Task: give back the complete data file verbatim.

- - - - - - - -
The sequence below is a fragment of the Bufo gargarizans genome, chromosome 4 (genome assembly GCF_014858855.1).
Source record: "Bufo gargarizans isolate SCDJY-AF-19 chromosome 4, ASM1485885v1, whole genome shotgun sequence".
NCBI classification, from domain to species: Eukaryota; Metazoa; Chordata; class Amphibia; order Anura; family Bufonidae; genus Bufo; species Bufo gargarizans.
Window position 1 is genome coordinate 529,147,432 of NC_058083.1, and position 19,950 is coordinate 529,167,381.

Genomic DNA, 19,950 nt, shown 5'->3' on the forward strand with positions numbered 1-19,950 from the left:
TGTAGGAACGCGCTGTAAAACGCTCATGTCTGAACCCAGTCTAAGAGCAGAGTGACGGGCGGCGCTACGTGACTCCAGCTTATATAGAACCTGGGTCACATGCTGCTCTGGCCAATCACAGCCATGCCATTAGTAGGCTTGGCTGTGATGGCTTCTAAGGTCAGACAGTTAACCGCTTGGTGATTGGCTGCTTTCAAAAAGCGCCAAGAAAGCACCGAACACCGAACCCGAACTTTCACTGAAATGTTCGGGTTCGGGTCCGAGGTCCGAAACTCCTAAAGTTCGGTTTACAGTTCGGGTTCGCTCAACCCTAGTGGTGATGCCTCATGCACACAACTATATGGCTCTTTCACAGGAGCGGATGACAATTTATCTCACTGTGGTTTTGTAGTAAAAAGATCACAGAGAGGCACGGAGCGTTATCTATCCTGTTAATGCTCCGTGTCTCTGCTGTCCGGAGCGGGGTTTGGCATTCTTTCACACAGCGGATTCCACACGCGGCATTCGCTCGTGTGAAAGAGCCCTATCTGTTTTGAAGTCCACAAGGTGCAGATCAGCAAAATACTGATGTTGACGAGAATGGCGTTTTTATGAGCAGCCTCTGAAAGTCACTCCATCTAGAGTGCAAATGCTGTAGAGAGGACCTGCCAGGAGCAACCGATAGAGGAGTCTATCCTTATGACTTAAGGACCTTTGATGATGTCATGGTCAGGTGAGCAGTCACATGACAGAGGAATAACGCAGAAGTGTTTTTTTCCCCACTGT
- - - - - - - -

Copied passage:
The sequence below is a fragment of the Bufo gargarizans genome, chromosome 4 (genome assembly GCF_014858855.1).
Source record: "Bufo gargarizans isolate SCDJY-AF-19 chromosome 4, ASM1485885v1, whole genome shotgun sequence".
NCBI classification, from domain to species: Eukaryota; Metazoa; Chordata; class Amphibia; order Anura; family Bufonidae; genus Bufo; species Bufo gargarizans.
Window position 1 is genome coordinate 529,147,432 of NC_058083.1, and position 19,950 is coordinate 529,167,381.

Genomic DNA, 19,950 nt, shown 5'->3' on the forward strand with positions numbered 1-19,950 from the left:
TGTAGGAACGCGCTGTAAAACGCTCATGTCTGAACCCAGTCTAAGAGCAGAGTGACGGGCGGCGCTACGTGACTCCAGCTTATATAGAACCTGGGTCACATGCTGCTCTGGCCAATCACAGCCATGCCATTAGTAGGCTTGGCTGTGATGGCTTCTAAGGTCAGACAGTTAACCGCTTGGTGATTGGCTGCTTTCAAAAAGCGCCAAGAAAGCACCGAACACCGAACCCGAACTTTCACTGAAATGTTCGGGTTCGGGTCCGAGGTCCGAAACTCCTAAAGTTCGGTTTACAGTTCGGGTTCGCTCAACCCTAGTGGTGATGCCTCATGCACACAACTATATGGCTCTTTCACAGGAGCGGATGACAATTTATCTCACTGTGGTTTTGTAGTAAAAAGATCACAGAGAGGCACGGAGCGTTATCTATCCTGTTAATGCTCCGTGTCTCTGCTGTCCGGAGCGGGGTTTGGCATTCTTTCACACAGCGGATTCCACACGCGGCATTCGCTCGTGTGAAAGAGCCCTATCTGTTTTGAAGTCCACAAGGTGCAGATCAGCAAAATACTGATGTTGACGAGAATGGCGTTTTTATGAGCAGCCTCTGAAAGTCACTCCATCTAGAGTGCAAATGCTGTAGAGAGGACCTGCCAGGAGCAACCGATAGAGGAGTCTATCCTTATGACTTAAGGACCTTTGATGATGTCATGGTCAGGTGAGCAGTCACATGACAGAGGAATAACGCAGAAGTGTTTTTTTCCCCACTGT